ZIMBABWE has some 134 202 people over the age of 90 on its voters’ roll, and 74 000 voters over 100, we are informed. Thirty thousand of these have a birth date of January 1 1901.
A report by the Research and Advocacy Unit titled 2013 Vision, Seeing Double and the Dead, provided this useful testimony to the role of the Registrar-General’s office.
Other curious statistics include the 182 564 instances of entries relating to people with the same identification number who appear on the roll twice or more.
“Prior to the 2008 elections the office of the Registrar-General conducted (a) programme to register voters using mobile registration centres,” RAU reports. “There is convincing evidence that this programme was carried out in a manner that favoured Zanu PF in its timing, advertising and the areas concentrated upon.”
The figures for geriatric voters are baffling given that the average life expectancy in Zimbabwe is 37 for men and 34 for women. The figures could explain, RAU says, why the percentage poll in some wards in the March 2008 election exceeded the number of registered voters.
These figures were published by the Zimbabwe Election Support Network in the Standard last weekend.
Zesn played a key role last year in giving the public accurate results in the form of notices pinned to polling-station doors. They also paid a price in seeing some of their officers arrested for providing unwelcome outcomes.
Don’t we also recall Tendai Biti being charged for providing preliminary results?
President Mugabe’s coterie were convinced the Americans had manipulated the outcome. The nationalist gang supporting the president couldn’t believe they had lost, even though every survey ahead of the elections pointed to defeat. It was all a conspiracy against the revolutionary government of President Mugabe, they fatuously claimed.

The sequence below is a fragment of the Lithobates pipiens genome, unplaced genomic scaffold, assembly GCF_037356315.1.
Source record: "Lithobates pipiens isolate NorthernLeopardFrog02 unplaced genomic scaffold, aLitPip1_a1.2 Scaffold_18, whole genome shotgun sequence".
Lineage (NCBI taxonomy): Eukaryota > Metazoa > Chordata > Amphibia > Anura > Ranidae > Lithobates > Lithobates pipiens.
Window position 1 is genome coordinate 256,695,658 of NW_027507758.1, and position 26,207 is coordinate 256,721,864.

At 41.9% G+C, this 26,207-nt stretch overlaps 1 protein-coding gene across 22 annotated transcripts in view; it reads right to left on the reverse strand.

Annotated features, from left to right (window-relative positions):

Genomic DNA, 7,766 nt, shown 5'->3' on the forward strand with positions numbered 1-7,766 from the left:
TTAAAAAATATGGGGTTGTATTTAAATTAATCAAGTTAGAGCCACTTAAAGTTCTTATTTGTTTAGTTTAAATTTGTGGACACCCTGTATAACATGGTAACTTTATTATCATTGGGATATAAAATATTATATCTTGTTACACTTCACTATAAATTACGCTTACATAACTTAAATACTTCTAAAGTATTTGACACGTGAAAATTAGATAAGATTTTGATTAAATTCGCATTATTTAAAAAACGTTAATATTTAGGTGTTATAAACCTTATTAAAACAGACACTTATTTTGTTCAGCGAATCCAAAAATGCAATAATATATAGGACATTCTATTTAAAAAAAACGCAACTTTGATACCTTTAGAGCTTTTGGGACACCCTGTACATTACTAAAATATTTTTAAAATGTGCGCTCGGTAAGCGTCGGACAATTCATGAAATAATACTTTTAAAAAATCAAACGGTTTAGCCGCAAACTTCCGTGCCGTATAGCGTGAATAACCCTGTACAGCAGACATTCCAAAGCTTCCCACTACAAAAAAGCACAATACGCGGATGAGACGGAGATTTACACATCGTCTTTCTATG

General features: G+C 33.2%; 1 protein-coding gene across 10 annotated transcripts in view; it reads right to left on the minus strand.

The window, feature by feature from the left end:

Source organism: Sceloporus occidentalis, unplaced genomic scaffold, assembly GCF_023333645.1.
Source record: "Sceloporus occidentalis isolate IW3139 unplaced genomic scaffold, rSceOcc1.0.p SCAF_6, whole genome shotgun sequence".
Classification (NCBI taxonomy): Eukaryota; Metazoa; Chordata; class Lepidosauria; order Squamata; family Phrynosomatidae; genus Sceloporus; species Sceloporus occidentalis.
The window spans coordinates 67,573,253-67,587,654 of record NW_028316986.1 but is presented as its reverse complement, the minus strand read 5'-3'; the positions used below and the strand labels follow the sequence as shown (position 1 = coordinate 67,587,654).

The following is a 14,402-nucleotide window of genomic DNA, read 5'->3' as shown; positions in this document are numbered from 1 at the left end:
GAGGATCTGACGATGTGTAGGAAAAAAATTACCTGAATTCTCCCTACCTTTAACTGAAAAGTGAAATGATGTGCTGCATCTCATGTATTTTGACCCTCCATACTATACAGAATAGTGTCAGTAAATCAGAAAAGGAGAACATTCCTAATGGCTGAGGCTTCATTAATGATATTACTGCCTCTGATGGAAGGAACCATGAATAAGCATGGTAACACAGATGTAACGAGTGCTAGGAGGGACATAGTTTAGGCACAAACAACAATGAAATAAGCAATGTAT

A survey by the Mass Public Opinion Institute undertaken in May this year suggests that only a fraction of the population would endorse Mugabe in the next election.
What is significant about the MPOI report, observers say, is the number of rural folk who say they won’t vote the same way as last year. The report said Tsvangirai is clearly the key beneficiary of the inclusive government: About 78% of the total respondents said they trusted Tsvangirai, compared with 36% whose trust lay with Mugabe.
Tsvangirai’s work in the government was approved by 81% of respondents while only 24% backed Mugabe. The report however makes it clear that at the time of the research Tsvangirai was riding high on a wave of support and trust, and it remains to be seen whether he would be able to maintain it.
Biti has become a favourite target for state-run newspapers and their columnists. These are the same papers which prior to the GNU published a so-called “transition strategy” document, allegedly authored by Biti, suggesting how the MDC should proceed with regime change. It was a patent forgery including misspelling of the names of people Biti knew well. Most of the “proposals” were simply laughable. Like bringing back service chiefs from Australia. But Biti was nevertheless charged with treason for making “false statements prejudicial to the state”.
Now the same people who cooked up that nonsense are hurling abuse at him for real or imagined sins. His refusal to pretend the country is rich when Zanu PF has transformed it into a basket case is one such “sin”. He had a good name for them two weeks ago. “Nationalist fascists”, he called them. That’s exactly what they are.
The transition document claimed the MDC-Tsvangirai rigged the 2008 harmonised elections by bribing election officers with amounts ranging between Z$3 billion and Z$50 billion.
This is what Justice Ben Hlatshwayo had to say about the document: “To be honest, this document makes good reading for someone who is in bed. It’s a good document for bedtime reading. I have seen a lot of glaring shortcomings in this document because some of the issues and charges are based on assumption of things that did not or will not occur.”
The document was hawked around at the Sadc extraordinary summit for heads of state in Zambia last year. None of them appear to have bought it!